In the case of the deceased leaving neither spouse nor children, the net estate passes to the deceased’s parents in equal shares. If there are no parents that survive the deceased, the estate is split equally between any whole-blood siblings. When there are no living siblings, the next people in the queue are grandparents, who receive equal shares of the estate if there are no spouse, children, parents, or siblings. If the deceased is sans surviving grandparents, whole-blood uncles and aunts are next; they receive equal shares. In the absence of whole-blood aunts or uncles, half-blood uncles or aunts receive equal shares.
To complicate this already complex matter, if any of the aforementioned parties is deceased, but has children, the children receive equal shares of what would have been the share of the original party. For example, if a person dies leaving no spouse, children, parents, grandparents, aunts or uncles, but has two surviving cousins, each cousin would receive half of the estate. This principal operates as a cascade through the generations; perhaps those cousins from the example are no longer alive, but their children are. In this case, the cousin’s children would receive equal shares of the estate.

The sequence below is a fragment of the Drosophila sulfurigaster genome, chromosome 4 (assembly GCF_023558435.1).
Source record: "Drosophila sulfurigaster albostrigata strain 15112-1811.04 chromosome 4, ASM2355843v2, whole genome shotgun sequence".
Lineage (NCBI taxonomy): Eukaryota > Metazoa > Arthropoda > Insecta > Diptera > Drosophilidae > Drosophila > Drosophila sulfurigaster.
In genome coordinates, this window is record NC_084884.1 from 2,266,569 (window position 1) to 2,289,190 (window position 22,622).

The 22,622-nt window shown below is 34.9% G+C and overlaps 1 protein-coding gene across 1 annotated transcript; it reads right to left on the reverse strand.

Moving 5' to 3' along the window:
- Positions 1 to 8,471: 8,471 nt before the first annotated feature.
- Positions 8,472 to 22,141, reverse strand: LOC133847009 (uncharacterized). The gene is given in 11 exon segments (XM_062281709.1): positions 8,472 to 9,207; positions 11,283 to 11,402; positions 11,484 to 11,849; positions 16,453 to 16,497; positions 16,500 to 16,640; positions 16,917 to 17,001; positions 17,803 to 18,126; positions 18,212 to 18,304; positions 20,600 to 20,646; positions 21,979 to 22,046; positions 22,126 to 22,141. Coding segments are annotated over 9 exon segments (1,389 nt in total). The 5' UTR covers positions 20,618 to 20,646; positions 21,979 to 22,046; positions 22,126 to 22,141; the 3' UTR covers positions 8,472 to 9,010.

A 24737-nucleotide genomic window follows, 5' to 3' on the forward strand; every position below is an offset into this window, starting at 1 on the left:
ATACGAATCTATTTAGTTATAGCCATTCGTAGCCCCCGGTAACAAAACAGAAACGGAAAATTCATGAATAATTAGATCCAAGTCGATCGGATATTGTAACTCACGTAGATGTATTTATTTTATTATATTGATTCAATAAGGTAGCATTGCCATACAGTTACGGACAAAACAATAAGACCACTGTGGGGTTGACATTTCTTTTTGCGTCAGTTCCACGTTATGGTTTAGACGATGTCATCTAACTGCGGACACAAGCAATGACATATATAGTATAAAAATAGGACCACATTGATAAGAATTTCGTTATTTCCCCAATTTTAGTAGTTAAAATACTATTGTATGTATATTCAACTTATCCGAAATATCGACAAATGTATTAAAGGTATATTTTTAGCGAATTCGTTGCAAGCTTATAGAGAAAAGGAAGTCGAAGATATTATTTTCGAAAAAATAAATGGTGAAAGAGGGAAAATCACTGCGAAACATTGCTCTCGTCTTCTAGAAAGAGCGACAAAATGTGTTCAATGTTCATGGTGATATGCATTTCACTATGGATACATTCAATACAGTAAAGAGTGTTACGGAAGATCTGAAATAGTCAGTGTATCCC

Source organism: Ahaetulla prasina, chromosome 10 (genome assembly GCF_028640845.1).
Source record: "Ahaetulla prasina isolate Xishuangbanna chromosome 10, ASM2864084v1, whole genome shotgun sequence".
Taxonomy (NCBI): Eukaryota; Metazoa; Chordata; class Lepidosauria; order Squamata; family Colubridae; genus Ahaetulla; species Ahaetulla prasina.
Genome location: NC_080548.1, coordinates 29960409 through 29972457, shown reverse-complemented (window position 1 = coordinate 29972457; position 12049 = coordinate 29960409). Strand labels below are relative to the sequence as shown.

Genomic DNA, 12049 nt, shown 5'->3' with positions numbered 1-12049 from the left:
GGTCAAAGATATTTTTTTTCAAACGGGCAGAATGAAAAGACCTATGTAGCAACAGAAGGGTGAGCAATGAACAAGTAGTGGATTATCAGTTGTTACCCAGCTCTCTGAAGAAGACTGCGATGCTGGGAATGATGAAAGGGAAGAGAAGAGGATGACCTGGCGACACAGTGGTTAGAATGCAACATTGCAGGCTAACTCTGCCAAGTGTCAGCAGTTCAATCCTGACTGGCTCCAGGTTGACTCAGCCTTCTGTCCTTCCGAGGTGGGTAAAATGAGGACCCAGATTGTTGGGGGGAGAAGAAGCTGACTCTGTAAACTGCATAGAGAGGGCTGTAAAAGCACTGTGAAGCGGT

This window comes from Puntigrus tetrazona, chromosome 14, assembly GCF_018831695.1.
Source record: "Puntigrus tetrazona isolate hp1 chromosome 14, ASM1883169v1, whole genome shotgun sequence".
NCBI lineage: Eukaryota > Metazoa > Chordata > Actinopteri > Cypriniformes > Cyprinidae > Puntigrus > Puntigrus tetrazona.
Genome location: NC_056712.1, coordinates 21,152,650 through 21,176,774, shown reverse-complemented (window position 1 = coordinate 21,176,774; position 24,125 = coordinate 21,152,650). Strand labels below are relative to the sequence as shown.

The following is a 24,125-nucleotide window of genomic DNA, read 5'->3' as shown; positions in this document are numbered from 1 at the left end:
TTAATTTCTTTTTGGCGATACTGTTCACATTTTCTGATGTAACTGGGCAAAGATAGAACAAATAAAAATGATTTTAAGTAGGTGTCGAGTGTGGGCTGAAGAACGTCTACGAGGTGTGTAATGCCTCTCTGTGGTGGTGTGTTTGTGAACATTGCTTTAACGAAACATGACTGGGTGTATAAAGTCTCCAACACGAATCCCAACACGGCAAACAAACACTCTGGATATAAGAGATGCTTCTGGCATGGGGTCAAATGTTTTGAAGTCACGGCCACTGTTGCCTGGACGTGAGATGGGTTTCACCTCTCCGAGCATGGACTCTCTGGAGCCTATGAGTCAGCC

If it has been determined that the deceased has not been survived by any spouse, parent, child, sibling, grandparent, aunt or uncle, or any of their offspring, if someone has died intestate, the entire estate is then passes to the Crown. So, if you happen to be a single person with no living relatives and you do not want your estate going straight to the government when you die, be sure to leave a will! Once again, verbal instructions to family, friends, or loved ones are not sufficient; a written will is required to establish who receives what and how much of it they receive.
If you find that you are still confused about intestacy (and it is quite a detailed subject), please refer to this concise and informative resource.
Once the next of kin has been identified through the rules outlined above, that person applies for a grant of representation, which grants the person the legal right to manage the property and estate of the deceased. However, this person does not need to apply him or herself directly, which is why IWC Probate Services is happy to manage the task. This person is responsible for paying any inheritance tax (only necessary if the estate is worth £250,000, and then a 40% tax on anything above the so-called ‘nil-rate band’) and taking care of any debts that the deceased may have left.
While these rules are in place for the many people who do not leave a will, it is highly recommended to write a will and name beneficiaries so that your wealth and assets are dispensed with in a way that you find satisfactory. Intestacy can often be a headache for those involved. If you aren’t sure about how to compose a will, check out these resources for some guidance
Angie Picardo is a staff writer for NerdWallet. Her mission is to help consumers stay financially savvy and save money with NerdWallet’s best credit cards.